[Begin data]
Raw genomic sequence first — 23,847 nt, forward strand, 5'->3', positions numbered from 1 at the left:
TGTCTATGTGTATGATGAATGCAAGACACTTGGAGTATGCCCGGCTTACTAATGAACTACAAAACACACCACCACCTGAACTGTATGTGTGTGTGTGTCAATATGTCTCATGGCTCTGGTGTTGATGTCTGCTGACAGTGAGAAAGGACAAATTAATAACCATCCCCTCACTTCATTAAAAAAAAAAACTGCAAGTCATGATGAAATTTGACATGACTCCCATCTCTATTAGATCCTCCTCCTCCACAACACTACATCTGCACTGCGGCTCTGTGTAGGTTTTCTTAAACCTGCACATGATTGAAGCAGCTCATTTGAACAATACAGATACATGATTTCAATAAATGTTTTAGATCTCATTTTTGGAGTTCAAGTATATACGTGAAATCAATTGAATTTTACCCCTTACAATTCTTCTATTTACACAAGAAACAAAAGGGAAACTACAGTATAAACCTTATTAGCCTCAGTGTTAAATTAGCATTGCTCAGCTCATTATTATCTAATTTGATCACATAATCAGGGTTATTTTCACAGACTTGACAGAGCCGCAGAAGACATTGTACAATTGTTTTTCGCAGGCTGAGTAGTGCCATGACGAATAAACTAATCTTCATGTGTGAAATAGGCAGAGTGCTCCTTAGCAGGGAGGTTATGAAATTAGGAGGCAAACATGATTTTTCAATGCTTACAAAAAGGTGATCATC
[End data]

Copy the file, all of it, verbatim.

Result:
Raw genomic sequence first — 23,847 nt, forward strand, 5'->3', positions numbered from 1 at the left:
TGTCTATGTGTATGATGAATGCAAGACACTTGGAGTATGCCCGGCTTACTAATGAACTACAAAACACACCACCACCTGAACTGTATGTGTGTGTGTGTCAATATGTCTCATGGCTCTGGTGTTGATGTCTGCTGACAGTGAGAAAGGACAAATTAATAACCATCCCCTCACTTCATTAAAAAAAAAAACTGCAAGTCATGATGAAATTTGACATGACTCCCATCTCTATTAGATCCTCCTCCTCCACAACACTACATCTGCACTGCGGCTCTGTGTAGGTTTTCTTAAACCTGCACATGATTGAAGCAGCTCATTTGAACAATACAGATACATGATTTCAATAAATGTTTTAGATCTCATTTTTGGAGTTCAAGTATATACGTGAAATCAATTGAATTTTACCCCTTACAATTCTTCTATTTACACAAGAAACAAAAGGGAAACTACAGTATAAACCTTATTAGCCTCAGTGTTAAATTAGCATTGCTCAGCTCATTATTATCTAATTTGATCACATAATCAGGGTTATTTTCACAGACTTGACAGAGCCGCAGAAGACATTGTACAATTGTTTTTCGCAGGCTGAGTAGTGCCATGACGAATAAACTAATCTTCATGTGTGAAATAGGCAGAGTGCTCCTTAGCAGGGAGGTTATGAAATTAGGAGGCAAACATGATTTTTCAATGCTTACAAAAAGGTGATCATC